Glen could target civil service diversity networks in 'political activism' crackdown

New guidance could be on the way as minister says new networks should meet outside working hours
John Glen arriving for a Cabinet meeting. Photo: Uwe Deffner/Alamy

By Tevye Markson

22 Jan 2024

Ministers could demand that civil service diversity network meetings can only be held outside of working hours as part of a crackdown on “political activism”.

Impartiality guidance could also be changed to make it clear that any work “on identity and inclusion issues” should not be a “vehicle for taking an agenda into the workplace”, according to John Glen, who is working on a review of diversity networks.

The Cabinet Office minister told the Telegraph he had seen examples of this in the civil service “that appear to be very concerning”. He added that there is “confusion” about how civil service diversity networks operate and so ministers “want to issue new guidance to inform and clarify how they work”.

“When I was in the private sector, these activities were things that we did at breakfast before we started work and in the evenings, and that to me is where the orientation of these things should be headed,” Glen he told the newspaper.

“People want to know that civil servants are spending their time on their primary job, not on network activities,” he added.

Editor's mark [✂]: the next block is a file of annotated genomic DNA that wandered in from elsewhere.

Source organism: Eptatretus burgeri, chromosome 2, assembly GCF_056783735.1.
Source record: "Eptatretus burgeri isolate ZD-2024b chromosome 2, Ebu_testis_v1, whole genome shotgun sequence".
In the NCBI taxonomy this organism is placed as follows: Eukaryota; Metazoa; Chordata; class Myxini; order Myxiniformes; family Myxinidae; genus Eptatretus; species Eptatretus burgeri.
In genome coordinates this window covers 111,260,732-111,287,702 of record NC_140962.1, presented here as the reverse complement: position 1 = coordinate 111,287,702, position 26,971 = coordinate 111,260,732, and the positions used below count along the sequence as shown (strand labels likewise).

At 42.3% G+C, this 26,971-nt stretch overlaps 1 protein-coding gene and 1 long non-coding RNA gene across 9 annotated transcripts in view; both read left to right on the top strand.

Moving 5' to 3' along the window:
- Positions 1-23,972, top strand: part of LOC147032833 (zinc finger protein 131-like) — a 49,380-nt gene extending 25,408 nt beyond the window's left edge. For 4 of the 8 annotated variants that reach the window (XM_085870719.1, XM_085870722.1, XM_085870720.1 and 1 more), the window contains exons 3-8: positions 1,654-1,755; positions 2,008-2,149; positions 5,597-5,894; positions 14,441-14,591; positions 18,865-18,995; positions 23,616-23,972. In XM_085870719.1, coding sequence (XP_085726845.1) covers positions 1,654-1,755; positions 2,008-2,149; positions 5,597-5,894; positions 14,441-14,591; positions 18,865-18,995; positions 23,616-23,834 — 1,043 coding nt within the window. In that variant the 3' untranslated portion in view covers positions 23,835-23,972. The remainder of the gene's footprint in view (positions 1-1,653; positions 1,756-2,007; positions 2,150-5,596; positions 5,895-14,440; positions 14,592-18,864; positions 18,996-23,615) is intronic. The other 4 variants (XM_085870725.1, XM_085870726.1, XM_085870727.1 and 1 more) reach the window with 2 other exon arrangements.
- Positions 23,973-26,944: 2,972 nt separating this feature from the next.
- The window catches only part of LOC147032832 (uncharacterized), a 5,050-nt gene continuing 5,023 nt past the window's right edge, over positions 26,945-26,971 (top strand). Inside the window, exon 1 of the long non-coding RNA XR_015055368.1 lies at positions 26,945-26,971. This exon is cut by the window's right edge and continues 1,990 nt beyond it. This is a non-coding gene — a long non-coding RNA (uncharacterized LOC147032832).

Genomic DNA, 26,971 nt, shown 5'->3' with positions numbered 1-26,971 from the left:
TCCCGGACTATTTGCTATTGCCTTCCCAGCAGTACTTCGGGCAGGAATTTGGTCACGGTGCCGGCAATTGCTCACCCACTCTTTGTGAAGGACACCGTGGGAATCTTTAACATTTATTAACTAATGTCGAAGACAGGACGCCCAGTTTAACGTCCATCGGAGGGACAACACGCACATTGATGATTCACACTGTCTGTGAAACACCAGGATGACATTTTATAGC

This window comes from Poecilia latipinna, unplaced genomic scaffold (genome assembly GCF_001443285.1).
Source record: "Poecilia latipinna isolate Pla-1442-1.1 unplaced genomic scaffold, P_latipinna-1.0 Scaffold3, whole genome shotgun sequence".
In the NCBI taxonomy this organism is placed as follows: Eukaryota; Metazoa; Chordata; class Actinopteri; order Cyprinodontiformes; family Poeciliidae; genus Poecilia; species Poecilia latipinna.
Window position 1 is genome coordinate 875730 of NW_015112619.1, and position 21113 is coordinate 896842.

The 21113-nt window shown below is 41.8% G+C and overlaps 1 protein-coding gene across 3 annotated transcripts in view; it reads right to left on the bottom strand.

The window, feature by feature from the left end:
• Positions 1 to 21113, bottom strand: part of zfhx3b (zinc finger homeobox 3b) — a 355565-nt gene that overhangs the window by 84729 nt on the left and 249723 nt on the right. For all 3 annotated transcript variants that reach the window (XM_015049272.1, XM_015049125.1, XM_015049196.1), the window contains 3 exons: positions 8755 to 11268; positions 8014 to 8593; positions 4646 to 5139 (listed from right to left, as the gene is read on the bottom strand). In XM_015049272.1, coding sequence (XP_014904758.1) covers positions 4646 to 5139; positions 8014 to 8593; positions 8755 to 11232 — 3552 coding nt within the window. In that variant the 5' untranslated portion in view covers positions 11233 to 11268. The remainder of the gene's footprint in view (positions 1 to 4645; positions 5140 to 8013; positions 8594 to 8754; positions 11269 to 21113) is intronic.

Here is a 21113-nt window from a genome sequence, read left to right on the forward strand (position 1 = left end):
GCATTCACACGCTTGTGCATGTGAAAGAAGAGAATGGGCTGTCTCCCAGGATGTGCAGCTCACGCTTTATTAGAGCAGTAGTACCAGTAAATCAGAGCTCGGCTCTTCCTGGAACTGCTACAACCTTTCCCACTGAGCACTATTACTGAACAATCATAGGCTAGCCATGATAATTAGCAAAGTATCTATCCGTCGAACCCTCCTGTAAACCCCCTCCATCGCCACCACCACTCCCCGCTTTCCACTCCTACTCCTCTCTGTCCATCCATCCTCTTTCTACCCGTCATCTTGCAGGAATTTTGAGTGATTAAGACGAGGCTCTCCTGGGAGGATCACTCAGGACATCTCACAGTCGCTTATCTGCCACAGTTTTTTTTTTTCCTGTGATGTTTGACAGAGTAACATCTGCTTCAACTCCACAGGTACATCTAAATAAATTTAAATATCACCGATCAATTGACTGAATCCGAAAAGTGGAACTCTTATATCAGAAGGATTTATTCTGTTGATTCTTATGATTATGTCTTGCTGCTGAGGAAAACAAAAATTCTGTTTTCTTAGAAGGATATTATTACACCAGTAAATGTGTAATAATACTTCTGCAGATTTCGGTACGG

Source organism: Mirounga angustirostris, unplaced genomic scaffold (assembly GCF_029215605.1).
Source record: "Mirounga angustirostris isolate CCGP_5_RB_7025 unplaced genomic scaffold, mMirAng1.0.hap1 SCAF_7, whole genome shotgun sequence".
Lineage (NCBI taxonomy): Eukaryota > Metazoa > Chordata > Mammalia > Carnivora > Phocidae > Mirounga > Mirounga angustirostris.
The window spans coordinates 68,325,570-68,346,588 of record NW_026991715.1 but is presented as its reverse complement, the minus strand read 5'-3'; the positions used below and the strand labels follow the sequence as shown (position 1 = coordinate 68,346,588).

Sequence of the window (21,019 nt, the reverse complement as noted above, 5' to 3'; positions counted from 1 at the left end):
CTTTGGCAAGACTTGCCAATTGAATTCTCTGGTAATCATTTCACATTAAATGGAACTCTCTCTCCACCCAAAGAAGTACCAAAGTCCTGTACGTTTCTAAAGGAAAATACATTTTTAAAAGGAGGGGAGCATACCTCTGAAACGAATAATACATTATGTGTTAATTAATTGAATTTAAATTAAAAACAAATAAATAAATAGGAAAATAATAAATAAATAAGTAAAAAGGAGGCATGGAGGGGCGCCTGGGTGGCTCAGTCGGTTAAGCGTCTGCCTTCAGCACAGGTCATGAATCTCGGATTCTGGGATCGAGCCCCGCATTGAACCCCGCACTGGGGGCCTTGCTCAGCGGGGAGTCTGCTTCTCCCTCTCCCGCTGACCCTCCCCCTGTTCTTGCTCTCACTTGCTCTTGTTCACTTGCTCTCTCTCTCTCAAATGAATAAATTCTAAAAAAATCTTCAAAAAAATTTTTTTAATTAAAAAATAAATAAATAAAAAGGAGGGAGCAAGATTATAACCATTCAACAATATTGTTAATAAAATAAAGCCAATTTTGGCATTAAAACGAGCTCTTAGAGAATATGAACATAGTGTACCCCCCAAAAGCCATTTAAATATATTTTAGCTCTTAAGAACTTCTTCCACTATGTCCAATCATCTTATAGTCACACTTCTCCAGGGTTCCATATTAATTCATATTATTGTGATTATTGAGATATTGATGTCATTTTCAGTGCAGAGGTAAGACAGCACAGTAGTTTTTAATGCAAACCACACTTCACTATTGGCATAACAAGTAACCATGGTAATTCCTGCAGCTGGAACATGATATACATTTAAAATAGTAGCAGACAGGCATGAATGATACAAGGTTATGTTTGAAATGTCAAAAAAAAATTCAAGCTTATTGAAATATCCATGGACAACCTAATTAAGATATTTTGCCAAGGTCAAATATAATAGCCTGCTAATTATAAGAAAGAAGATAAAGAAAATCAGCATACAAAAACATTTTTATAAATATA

Chancellor Jeremy Hunt said in October that the government would undertake a “value for money audit” of equality, diversity and inclusion spending in the civil service. A month later, policy documents for the chancellor's Autumn Statement said the audit was “coming to conclusion”.

Responding to the reports, Prospect union general secretary Mike Clancy said: "The civil service needs to become more diverse to attract and retain all the talent and skills it needs in future. The resources put into these networks are already small, and attacking them is a desperate distraction from the considerable challenges the country faces both at home and abroad.”

Glen, who moved from the Treasury to the Cabinet Office in November, is expected to set out his plans for a “lean, keen and productive” civil service in a speech at the Institute for Government tomorrow.

The government has committed to bringing the civil service headcount down to pre-pandemic levels, a drop of around 66,000. Glen told the Telegraph he wants to reform career progression paths to enable the best performers to “take on more responsibility, earn more money and be rewarded”, with poorer performers let go.

He also said the government has “over-invested in people as a solution” and should recalibrate by looking more heavily at “innovation and technology”, including artificial intelligence. Earlier this month, Cabinet Office minister Alex Burghart said fraud detection roles could be replaced by AI.

Glen has also reportedly said that Home Office civil servants who are unwilling to follow ministers’ instructions to ignore European court rulings to ground flights to Rwanda can look for jobs elsewhere. Last week, the government issued fresh guidance to civil servants, stating they must implement ministers' instructions to overrule temporary orders by European Court of Human Rights judges which block the deportation of asylum seekers.

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